The truest test of the system comes in the months ahead, as we lose daylight approaching the winter solstice. We assume that we’ll need the wind generator to augment the solar panels by mid-October or early November through about mid-March next year. However, we may do just fine with the solar panels alone, even through the darkest days of winter.

Growth of the Solar Power Industry

A positive feedback loop appears to be developing currently in the solar power industry. As more people turn to solar energy, more money will become available to invest in improving the product. Prices will continue to lower, research and development will continue to seek out more cost effective manufacturing methods, more providers will enter the competition for available funds.

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Any technological advances will add to the strong base of existing solar panels. While manufacturers cautiously predict about 25 years usefulness, in reality, almost every undamaged solar panel built continues to produce electricity. Most of the panels in my off-grid neighborhood are more than 30 years old now. A small investment could last a lifetime. Our original array, currently stored, can return to use at any time if needed.

Of course, these are my experiences and opinions. Your mileage may vary. We calculated our electrical needs, designed an array to match and exceed those needs, and installed it. My point remains: solar power works better than many would have us believe, even in one of the worst weather regions of the United States.

If you have even a single solar panel working on your homestead, you may be as frustrated as I am by the general image of solar presented in the mainstream media.

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Mark and Michelle Zeiger have lived together in Alaska, Mark’s native state, since 1992. With their daughter, Aly, they began pursuing a mostly subsistence lifestyle on their semi-remote, off-the-grid “homestead” on the shore of Lynn Canal, south of Haines in 2006. Mark designs websites, and blogs about his family’s homestead life at AKZeigers.com. He has authored Shy Ghosts Dancing: Dark Tales from Southeast Alaska, and a book about their lifestyle, Sacred Coffee: A “Homesteader’s Paradigm.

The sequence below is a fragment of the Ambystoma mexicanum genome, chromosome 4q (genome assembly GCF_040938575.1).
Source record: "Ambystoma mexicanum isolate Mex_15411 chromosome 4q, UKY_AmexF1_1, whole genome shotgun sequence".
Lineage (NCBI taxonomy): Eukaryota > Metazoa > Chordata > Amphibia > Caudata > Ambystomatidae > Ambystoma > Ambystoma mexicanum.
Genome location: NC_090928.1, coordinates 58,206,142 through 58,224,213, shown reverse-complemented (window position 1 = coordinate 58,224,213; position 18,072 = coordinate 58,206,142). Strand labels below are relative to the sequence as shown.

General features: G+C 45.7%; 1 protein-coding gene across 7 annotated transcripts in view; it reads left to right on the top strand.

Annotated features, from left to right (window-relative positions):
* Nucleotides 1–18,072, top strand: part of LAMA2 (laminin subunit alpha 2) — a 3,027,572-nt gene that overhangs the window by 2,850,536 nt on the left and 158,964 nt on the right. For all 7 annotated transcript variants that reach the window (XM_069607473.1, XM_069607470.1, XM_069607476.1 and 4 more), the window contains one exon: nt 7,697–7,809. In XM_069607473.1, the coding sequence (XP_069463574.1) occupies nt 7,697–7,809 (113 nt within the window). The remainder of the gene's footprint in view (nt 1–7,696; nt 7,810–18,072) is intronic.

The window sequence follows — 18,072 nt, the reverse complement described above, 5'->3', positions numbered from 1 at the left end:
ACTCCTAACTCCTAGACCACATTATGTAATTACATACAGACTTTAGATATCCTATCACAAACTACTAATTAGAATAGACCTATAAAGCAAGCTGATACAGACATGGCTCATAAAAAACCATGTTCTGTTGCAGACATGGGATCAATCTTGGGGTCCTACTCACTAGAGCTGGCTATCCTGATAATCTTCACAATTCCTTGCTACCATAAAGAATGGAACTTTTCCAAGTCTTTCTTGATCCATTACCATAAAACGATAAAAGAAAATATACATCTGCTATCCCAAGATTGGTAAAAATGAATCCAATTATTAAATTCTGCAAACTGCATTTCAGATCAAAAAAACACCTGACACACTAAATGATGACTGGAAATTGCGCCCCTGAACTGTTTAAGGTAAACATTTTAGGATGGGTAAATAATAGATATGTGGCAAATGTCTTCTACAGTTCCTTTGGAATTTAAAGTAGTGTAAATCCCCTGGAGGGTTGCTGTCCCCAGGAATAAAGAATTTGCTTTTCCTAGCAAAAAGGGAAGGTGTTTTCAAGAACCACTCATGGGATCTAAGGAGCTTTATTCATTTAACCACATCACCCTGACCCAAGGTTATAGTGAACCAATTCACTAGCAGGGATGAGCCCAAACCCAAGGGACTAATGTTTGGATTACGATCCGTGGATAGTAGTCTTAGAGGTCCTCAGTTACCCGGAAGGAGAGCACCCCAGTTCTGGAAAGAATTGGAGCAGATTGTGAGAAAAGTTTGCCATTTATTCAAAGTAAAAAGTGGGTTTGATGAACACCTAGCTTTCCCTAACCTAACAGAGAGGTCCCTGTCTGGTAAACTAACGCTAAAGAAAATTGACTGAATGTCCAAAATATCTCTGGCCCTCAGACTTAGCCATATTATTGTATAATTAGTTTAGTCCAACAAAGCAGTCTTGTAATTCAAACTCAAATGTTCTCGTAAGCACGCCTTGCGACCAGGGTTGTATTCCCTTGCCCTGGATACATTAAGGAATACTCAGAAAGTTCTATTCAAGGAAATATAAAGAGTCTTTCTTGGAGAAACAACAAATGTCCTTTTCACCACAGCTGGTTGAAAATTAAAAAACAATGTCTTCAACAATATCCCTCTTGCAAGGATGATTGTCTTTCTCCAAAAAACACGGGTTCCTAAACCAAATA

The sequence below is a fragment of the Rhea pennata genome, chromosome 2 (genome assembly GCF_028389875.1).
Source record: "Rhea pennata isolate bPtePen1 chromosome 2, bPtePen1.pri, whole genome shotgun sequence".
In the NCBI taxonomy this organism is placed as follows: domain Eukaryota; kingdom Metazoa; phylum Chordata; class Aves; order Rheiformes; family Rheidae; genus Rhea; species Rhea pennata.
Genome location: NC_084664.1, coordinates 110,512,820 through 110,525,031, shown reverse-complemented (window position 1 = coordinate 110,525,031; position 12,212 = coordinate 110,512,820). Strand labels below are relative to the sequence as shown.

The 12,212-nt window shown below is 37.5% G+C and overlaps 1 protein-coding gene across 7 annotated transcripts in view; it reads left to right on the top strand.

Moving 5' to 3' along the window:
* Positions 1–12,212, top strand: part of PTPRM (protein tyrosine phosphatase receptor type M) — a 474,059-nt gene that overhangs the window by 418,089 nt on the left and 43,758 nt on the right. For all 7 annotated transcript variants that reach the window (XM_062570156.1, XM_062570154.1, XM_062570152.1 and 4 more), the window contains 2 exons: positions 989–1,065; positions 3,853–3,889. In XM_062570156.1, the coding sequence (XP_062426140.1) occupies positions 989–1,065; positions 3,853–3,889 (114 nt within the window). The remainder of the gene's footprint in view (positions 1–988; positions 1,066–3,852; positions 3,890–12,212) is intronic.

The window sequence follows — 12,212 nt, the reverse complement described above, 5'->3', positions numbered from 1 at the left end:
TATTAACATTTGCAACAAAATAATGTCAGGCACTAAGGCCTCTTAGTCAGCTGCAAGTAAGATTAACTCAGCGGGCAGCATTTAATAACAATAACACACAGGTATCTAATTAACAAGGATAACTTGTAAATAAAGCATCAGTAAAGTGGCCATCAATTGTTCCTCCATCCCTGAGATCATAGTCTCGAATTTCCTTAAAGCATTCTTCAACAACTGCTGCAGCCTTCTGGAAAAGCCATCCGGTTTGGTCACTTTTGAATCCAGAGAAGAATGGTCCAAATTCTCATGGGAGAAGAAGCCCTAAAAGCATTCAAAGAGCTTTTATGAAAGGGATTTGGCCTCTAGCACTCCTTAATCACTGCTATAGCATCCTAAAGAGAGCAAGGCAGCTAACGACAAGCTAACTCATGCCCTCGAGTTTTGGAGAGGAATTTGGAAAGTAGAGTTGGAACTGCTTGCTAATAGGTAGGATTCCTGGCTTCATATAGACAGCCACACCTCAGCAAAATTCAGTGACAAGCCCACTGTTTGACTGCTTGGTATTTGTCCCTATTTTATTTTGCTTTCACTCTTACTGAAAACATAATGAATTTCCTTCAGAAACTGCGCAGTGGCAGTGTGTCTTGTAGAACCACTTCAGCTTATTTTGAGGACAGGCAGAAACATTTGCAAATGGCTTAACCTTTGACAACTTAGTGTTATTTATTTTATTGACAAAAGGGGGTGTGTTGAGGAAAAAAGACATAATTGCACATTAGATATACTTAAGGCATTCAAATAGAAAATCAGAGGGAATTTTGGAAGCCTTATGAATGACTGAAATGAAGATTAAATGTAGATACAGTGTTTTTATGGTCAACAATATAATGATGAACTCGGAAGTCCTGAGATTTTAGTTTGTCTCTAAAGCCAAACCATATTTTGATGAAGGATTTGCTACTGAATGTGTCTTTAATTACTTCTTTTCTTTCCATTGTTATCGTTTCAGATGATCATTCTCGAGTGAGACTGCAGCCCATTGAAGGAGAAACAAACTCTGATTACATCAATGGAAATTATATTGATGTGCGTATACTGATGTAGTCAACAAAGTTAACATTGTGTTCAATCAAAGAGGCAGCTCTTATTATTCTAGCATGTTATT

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About Mark Zeiger

Mark and Michelle Zeiger have lived together in Alaska, Mark’s native state, since 1992. With their daughter, Aly, they began pursuing a mostly subsistence lifestyle on their semi-remote, off-the-grid “homestead” on the shore of Lynn Canal, south of Haines in 2006. Mark designs websites, and blogs about his family’s homestead life at AKZeigers.com. He has authored Shy Ghosts Dancing: Dark Tales from Southeast Alaska, and a book about their lifestyle, Sacred Coffee: A “Homesteader’s Paradigm.

Comments

I Sing the Solar Electric — 9 Comments

  1. Linda, we use our off-grid power system far less than we might.

    We use it to light our home, recharge portable batteries, power small appliances and a home theater. We don’t have a refrigerator or freezer, and we heat our water with wood, so none of those draw from the solar array or wind generator. We probably have the capacity for one or both, particularly if we seek out DC appliances designed to draw less power, but we’ve never pursued that. Our lifestyle just isn’t geared toward a lot of power usage, in general. Mostly, though, the fridge or freezer would have to come to our place on my aging back!

  2. Can I ask, what do your solar panels power? Fridge? Freezers? Hot water system? Lights? Power points for small appliances? I’m curious about off grid solar, but my off grid would need all of the above…

  3. Thank you for the information, I’ve always wanted to invest in a solar array, & reading your article just fanned the flames!
    Plus, what a great title too! A perfect nod to Ray Bradbury

    • Ah, thank you, Laurinda. I meant to look it up. I’d forgotten that Ray Bradbury had used “I Sing the Body Electric”–I got it from the old Fame song!

      If you’re interested, I cover the whole process of switching our emphasis from wind to solar on our blog, http://AKZeigers.com. Search “Power Shift.”

  4. Hi Mike,

    Good question! Yes, wind generators are all essentially wind-driven alternators. I don’t know for sure, but I guess the cost comes from the engineering required to make them work well. Problems include getting the most efficient drive in varying wind speeds, regulating machine movement to minimize damage (side furling mechanisms, braking, etc.) and controllers. A wind generator basically needs to endure getting the Mickey thrashed out of it while delivering power. By contrast, a solar panel has no moving parts (other than trackers, if used).

    People make their own wind generators. I’ve never tried it, but I understand it can be done for a lot less cost than buying a commercially produced one.